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Sunday, March 12, 2006
Oral Roberts has reason to rejoice

Associated Press

TULSA, Okla. -- Oral Roberts' first NCAA tournament berth in 22 years brought Ken Tutt, Larry Owens and Jonathan Bluitt out of their front-row seats for congratulatory high-fives. The Golden Eagles will worry about facing top-seeded Memphis later. The time for rejoicing is now.

"It's been a long time," said Scott Sutton, Oral Roberts' seventh-year coach.

The Golden Eagles (21-11) missed the NCAAs last year when they won the regular-season title in the Mid-Continent Conference but lost the league's tournament game to Oakland, Mich., and had to settle for the NIT.

"We've had some really good teams not make it," said Sutton, the youngest son of Oklahoma State's Eddie Sutton, who ranks No. 5 on the college basketball wins list.

"Last year's team certainly was good enough to be in the tournament. We had obviously a bad game against Oakland."

Oral Roberts made sure it wouldn't get shut out again this year by beating Chicago State 85-72 for the conference tournament title on Tuesday. That secured the school's first trip to the NCAA tournament since 1984, when future NBA player Mark Acres led the way.

Even though the Golden Eagles knew they were in the 65-team field, the players still leaped out of their chairs when the team's name showed up on a big screen TV in the practice gym.

Then the cell phones came out. The first call for Tutt, Owens and leading scorer Caleb Green was to their mothers. Tutt, who is from Garland, Texas, had mistakenly told his mother the selection show was an hour later, so he had to pass along the news.

"When I told her we were playing in Dallas, she started screaming the whole time," Tutt said.

Oral Roberts drew the top-seeded Tigers (27-3), the champions of Conference USA and the No. 5 team in the country, in the first round.

"I know they're very athletic, so that's going to be a tough little challenge," said Green, whose averages of 20.8 points and 8.9 rebounds are both tops on the team.

Sutton, though disappointed with the No. 16 seed, said he thinks the Golden Eagles match up best with Memphis out of all the top seeds.

"Believe me, if a 16th seed thinks they can beat a No. 1 seed, this is the team," Sutton said.

Sutton said he was thrilled with the placement. All but two of the team's regular players are from Oklahoma or Texas, and Dallas is the coaching staff's top recruiting ground outside Oklahoma.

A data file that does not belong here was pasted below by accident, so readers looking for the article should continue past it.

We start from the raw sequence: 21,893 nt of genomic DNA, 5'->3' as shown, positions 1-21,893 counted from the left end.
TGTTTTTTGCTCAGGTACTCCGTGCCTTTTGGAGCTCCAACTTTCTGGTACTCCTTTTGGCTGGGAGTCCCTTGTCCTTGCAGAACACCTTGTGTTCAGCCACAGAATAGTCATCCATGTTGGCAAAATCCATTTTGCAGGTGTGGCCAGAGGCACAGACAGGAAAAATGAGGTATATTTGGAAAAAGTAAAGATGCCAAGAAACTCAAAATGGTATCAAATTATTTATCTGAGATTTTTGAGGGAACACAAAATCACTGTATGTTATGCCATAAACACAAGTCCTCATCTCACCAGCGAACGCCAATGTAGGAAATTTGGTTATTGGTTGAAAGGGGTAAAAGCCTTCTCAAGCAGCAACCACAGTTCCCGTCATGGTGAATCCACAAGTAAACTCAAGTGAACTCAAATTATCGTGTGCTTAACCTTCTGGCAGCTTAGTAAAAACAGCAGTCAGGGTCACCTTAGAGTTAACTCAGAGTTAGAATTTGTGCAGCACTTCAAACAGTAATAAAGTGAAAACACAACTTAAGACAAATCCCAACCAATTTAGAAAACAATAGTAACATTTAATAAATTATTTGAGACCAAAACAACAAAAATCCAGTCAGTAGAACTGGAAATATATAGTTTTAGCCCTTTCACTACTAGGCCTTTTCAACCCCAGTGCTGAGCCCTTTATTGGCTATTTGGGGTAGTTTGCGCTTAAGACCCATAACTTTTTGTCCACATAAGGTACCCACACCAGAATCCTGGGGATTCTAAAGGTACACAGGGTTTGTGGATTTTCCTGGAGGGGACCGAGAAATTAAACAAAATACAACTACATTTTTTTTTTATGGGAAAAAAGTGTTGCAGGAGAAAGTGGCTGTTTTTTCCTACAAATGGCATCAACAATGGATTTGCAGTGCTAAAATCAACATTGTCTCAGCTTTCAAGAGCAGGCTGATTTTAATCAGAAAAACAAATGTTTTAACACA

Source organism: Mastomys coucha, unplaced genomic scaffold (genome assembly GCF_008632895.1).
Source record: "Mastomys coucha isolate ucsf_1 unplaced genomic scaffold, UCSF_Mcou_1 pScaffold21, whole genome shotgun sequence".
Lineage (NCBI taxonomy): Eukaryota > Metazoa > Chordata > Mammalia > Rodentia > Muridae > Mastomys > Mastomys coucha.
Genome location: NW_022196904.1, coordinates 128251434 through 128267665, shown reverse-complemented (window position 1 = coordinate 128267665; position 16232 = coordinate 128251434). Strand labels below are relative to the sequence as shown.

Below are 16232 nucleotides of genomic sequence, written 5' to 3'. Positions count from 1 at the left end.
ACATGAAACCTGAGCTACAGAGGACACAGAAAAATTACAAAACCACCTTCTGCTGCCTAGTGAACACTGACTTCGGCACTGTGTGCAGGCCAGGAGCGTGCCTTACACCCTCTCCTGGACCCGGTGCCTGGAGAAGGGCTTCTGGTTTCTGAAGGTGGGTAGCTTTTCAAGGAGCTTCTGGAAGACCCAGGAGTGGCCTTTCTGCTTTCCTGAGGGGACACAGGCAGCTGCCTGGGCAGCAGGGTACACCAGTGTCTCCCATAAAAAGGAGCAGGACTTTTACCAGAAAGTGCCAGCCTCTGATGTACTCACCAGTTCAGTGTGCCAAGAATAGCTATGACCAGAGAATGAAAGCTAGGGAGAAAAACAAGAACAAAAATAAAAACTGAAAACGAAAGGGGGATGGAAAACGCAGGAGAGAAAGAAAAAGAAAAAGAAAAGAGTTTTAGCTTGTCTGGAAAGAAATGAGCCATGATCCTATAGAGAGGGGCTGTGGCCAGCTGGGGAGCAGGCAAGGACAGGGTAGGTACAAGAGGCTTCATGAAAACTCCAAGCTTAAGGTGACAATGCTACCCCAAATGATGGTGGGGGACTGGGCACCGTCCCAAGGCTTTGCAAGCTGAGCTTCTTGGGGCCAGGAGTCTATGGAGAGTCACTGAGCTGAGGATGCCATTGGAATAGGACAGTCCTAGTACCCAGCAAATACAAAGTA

"Just about everybody who's playing for us will have family members there. They'll have friends there," Sutton said. "You couldn't have picked a better place to play."

Sutton thought the tournament committee might have accounted for the impact of injuries to Tutt and backup Chris Riouse and bumped the Golden Eagles up a rung or two. A couple too many early-season losses might have been an overriding factor, though.

"We were hoping to get a little higher than that but it doesn't really matter to me," said Tutt, who led the team with 25 points in the Mid-Con title game. "I'm just happy to be inside the tournament. It's a great experience for us to come out here and showcase our talents and showcase our team and represent our program. I'm just happy to be playing."

Founded by Oral Roberts in 1963, the university remains the center of the 88-year-old televangelist's ministry. A statue of two 60-foot praying hands stands at the entrance to the campus and a golden Prayer Tower with a spire that reaches 200 feet tall is the home to a group that takes prayer requests by telephone 24 hours each day.

The family's television broadcasts are recorded and produced in the "Baby Mabee," a smaller version of the Mabee Center basketball arena. The two are attached by a walkway.

Oral Roberts is now the school's chancellor. His son, Richard Roberts, is the university president.

Oral Roberts' basketball glory days came in the 1970s when Richard Fuqua, the school's career scoring leader, led the Titans -- the team's name changed to Golden Eagles in 1993 -- to back-to-back NIT bids before they made it to the round of eight in their first NCAA tournament trip in 1974.

Four more NIT trips followed in the next decade before the school dropped down to the NAIA level for two years. This trip to the NCAAs marks the school's first back-to-back postseason appearances in three decades.

"The whole world's going to see Oral Roberts on the map now," Owens said. "It's good for the school."